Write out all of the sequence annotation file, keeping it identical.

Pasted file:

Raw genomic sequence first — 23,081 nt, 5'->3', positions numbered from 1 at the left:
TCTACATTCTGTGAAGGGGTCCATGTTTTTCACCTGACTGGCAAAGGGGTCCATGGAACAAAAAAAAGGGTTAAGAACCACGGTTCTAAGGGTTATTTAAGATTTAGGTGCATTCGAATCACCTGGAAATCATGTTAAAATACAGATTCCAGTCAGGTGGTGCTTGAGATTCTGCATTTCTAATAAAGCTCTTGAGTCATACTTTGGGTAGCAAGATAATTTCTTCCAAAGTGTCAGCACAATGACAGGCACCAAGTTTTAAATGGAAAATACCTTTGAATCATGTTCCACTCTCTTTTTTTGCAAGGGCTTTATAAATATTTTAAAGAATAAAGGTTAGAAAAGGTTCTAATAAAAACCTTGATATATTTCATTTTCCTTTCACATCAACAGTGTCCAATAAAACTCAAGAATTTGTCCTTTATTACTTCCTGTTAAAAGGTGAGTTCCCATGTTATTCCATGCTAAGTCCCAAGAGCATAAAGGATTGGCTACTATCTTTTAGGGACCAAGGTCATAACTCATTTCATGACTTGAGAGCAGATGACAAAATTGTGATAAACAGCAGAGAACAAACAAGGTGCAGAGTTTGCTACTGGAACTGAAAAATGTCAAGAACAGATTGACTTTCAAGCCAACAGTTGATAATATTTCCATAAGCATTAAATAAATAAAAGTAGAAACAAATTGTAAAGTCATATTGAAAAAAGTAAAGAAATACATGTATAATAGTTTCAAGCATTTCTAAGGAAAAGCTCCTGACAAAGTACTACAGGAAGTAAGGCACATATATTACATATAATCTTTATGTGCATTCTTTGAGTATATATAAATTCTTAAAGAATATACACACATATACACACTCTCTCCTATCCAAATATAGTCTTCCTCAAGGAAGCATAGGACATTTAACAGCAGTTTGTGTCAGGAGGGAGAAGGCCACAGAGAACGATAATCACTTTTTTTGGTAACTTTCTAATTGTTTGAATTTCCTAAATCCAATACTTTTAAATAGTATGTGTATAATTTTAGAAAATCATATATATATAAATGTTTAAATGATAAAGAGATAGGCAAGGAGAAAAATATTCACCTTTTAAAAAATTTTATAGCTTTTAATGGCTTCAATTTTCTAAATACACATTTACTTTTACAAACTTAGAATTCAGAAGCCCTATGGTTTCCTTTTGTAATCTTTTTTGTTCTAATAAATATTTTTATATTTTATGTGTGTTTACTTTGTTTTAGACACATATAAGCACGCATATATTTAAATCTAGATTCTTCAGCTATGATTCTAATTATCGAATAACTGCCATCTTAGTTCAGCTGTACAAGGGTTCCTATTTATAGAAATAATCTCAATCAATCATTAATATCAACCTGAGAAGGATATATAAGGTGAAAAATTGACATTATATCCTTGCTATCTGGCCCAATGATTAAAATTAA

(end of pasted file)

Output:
Raw genomic sequence first — 23,081 nt, 5'->3', positions numbered from 1 at the left:
TCTACATTCTGTGAAGGGGTCCATGTTTTTCACCTGACTGGCAAAGGGGTCCATGGAACAAAAAAAAGGGTTAAGAACCACGGTTCTAAGGGTTATTTAAGATTTAGGTGCATTCGAATCACCTGGAAATCATGTTAAAATACAGATTCCAGTCAGGTGGTGCTTGAGATTCTGCATTTCTAATAAAGCTCTTGAGTCATACTTTGGGTAGCAAGATAATTTCTTCCAAAGTGTCAGCACAATGACAGGCACCAAGTTTTAAATGGAAAATACCTTTGAATCATGTTCCACTCTCTTTTTTTGCAAGGGCTTTATAAATATTTTAAAGAATAAAGGTTAGAAAAGGTTCTAATAAAAACCTTGATATATTTCATTTTCCTTTCACATCAACAGTGTCCAATAAAACTCAAGAATTTGTCCTTTATTACTTCCTGTTAAAAGGTGAGTTCCCATGTTATTCCATGCTAAGTCCCAAGAGCATAAAGGATTGGCTACTATCTTTTAGGGACCAAGGTCATAACTCATTTCATGACTTGAGAGCAGATGACAAAATTGTGATAAACAGCAGAGAACAAACAAGGTGCAGAGTTTGCTACTGGAACTGAAAAATGTCAAGAACAGATTGACTTTCAAGCCAACAGTTGATAATATTTCCATAAGCATTAAATAAATAAAAGTAGAAACAAATTGTAAAGTCATATTGAAAAAAGTAAAGAAATACATGTATAATAGTTTCAAGCATTTCTAAGGAAAAGCTCCTGACAAAGTACTACAGGAAGTAAGGCACATATATTACATATAATCTTTATGTGCATTCTTTGAGTATATATAAATTCTTAAAGAATATACACACATATACACACTCTCTCCTATCCAAATATAGTCTTCCTCAAGGAAGCATAGGACATTTAACAGCAGTTTGTGTCAGGAGGGAGAAGGCCACAGAGAACGATAATCACTTTTTTTGGTAACTTTCTAATTGTTTGAATTTCCTAAATCCAATACTTTTAAATAGTATGTGTATAATTTTAGAAAATCATATATATATAAATGTTTAAATGATAAAGAGATAGGCAAGGAGAAAAATATTCACCTTTTAAAAAATTTTATAGCTTTTAATGGCTTCAATTTTCTAAATACACATTTACTTTTACAAACTTAGAATTCAGAAGCCCTATGGTTTCCTTTTGTAATCTTTTTTGTTCTAATAAATATTTTTATATTTTATGTGTGTTTACTTTGTTTTAGACACATATAAGCACGCATATATTTAAATCTAGATTCTTCAGCTATGATTCTAATTATCGAATAACTGCCATCTTAGTTCAGCTGTACAAGGGTTCCTATTTATAGAAATAATCTCAATCAATCATTAATATCAACCTGAGAAGGATATATAAGGTGAAAAATTGACATTATATCCTTGCTATCTGGCCCAATGATTAAAATTAA